Meet the women helping Madison tell its stories through a podcast and more

Jen Rubin and Takeyla Benton co-host the podcast “Inside Stories: Exploring Madison One Story at a Time.”
three individuals talking into speakers
Photo by Paulius Musteikis

Hang around Jen Rubin and Takeyla Benton long enough and one of them will quote Maya Angelou: “There is no greater agony than bearing an untold story inside of you.” It’s the kind of thing you expect to hear from experienced storytellers, but it also explains why the pair, who co-host the podcast “Inside Stories: Exploring Madison One Story at a Time,” have fashioned careers out of helping others find their voice.

In addition to their podcast, Rubin and Benton individually host storytelling events and workshops at venues such as The Moth StorySLAM, Chazen Museum of Art and the UW Odyssey Project. “Inside Stories,” produced by Richard Jones Jr. of Oddly Arranged Media, features short first-person narratives told live in front of an audience, often at those events. In one episode, journalist James Edward Mills recalls the time he inadvertently spent his 44th birthday in a brothel in Ethiopia. In another, novelist and retired firefighter Greg Renz shares a gripping tale about rescuing two young boys from a burning basement.

The stories are at turns hilarious and heartrending, but Rubin and Benton aren’t content to end things there. After the telling is done, the co-hosts sit down with the episode’s featured guest to break down the story’s various craft elements and emotional content.

“It’s really about, how do you take a thing that happened — like, ‘Oh, I broke my toe walking my dog’ or whatever — and start to pull out some universal threads?” says Rubin, who acknowledges that podcast guests vary in skill and experience. “Someone who has the raw materials for an incredible story and knows how to craft it is going to tell the best story you’ve ever heard. But you don’t need to tell the best story anyone’s ever heard. You need to tell a good story that people connect with.”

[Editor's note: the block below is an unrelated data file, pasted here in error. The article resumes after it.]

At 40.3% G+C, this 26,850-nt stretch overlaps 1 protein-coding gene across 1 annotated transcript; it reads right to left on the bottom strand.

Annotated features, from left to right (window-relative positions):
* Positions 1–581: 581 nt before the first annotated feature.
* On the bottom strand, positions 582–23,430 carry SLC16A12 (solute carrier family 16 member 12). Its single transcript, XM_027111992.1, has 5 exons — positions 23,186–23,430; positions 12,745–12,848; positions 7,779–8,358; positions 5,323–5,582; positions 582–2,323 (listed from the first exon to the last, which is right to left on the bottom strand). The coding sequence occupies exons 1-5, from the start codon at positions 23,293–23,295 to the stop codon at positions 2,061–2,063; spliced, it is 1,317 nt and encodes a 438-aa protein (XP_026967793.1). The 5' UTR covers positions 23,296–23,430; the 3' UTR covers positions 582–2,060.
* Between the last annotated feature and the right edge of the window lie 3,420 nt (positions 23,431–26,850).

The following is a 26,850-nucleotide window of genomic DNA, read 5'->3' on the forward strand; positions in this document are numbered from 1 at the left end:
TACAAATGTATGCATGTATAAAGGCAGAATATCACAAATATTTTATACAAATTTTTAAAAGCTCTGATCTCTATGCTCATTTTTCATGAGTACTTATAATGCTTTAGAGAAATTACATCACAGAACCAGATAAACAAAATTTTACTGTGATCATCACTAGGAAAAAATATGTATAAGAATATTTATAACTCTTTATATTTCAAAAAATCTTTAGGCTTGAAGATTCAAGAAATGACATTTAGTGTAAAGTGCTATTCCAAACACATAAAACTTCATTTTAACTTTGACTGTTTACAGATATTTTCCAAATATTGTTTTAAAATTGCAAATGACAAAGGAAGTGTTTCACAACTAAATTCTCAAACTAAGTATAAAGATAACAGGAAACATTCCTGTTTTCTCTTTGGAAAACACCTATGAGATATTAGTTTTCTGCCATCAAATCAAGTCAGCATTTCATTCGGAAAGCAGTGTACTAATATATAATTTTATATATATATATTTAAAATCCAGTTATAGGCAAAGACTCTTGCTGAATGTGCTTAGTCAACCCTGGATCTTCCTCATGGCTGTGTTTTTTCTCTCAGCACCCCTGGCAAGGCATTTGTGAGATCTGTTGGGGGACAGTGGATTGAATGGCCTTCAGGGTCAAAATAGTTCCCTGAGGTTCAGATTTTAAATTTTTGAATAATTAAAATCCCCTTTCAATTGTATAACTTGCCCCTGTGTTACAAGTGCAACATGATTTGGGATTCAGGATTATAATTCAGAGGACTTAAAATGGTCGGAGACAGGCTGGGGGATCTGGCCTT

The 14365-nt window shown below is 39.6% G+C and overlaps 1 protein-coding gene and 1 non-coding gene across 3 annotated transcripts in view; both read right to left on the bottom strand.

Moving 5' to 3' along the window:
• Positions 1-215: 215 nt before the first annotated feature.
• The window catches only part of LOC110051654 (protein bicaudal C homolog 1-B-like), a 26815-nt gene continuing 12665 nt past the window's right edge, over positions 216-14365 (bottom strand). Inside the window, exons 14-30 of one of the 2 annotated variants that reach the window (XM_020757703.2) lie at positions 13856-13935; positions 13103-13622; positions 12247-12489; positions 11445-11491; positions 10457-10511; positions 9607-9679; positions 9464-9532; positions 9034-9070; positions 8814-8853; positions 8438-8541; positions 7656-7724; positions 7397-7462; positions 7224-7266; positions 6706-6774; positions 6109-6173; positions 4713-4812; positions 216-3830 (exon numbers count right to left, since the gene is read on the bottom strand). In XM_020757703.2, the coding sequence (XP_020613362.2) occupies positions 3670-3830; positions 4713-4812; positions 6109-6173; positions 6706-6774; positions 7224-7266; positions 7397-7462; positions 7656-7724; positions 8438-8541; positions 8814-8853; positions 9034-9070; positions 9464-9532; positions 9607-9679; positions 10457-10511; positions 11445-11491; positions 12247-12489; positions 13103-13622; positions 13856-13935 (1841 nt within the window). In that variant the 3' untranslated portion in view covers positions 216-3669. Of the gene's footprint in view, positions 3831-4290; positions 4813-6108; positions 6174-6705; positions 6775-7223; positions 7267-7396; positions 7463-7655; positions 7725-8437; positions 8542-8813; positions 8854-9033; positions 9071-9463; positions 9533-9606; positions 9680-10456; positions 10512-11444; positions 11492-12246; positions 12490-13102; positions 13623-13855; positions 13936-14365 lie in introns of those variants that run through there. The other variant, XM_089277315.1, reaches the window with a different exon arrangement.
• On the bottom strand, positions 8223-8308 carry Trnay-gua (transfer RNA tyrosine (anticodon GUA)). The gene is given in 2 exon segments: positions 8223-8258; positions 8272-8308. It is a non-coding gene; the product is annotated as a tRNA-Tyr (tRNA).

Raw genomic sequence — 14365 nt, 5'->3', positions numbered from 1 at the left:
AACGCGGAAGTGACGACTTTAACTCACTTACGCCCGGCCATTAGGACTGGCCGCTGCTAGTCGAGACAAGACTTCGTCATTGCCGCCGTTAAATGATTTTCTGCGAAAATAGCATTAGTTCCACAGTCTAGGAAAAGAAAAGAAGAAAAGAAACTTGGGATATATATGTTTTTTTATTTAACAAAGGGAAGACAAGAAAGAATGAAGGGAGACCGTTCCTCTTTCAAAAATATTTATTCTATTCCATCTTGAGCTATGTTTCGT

Like their guests, the co-hosts took divergent paths to storytelling. Rubin has worked as an advocate, and at various points helped victims of domestic abuse and housing discrimination tell their own tales. (She also wrote a book, “We Are Staying: Eighty Years in the Life of a Family, a Store, and a Neighborhood,” about her immigrant grandfather’s radio repair shop on Manhattan’s changing Upper West Side.) Benton cut her teeth doing spoken word poetry in the late ’90s and as a co-producer of Madison’s annual “Listen to Your Mother” event. Whereas Rubin is a chatty and analytical New Yorker, Benton is a self-described introvert and unapologetic empath who also dabbles in tarot reading, reiki and guided meditation. (Benton’s new podcast, “Key Transformations,” explores these other interests.) When a student approached them after a 2018 workshop to suggest the two had good chemistry, Benton almost didn’t believe him. “I was like, ‘Really? Our energy is good together?’ Because we’re both Awkward Annies. I guess we balance each other out.”

That balance keeps “Inside Stories” humming. “I come in with my dissertation notes, Takeyla comes in ready to emote,” jokes Rubin. Adds Benton, “As long as people have stories to tell, we’ll keep doing this.”

Have a story you need to tell? Jen Rubin is co-hosting a four-week storytelling workshop with Marisol Gonzalez-Rodriguez and Brendon Panke at the Arts + Literature Laboratory on Tuesday nights starting April 5. Sign up at artlitlab.org.

Jeff Oloizia is a contributing writer to Madison Magazine.

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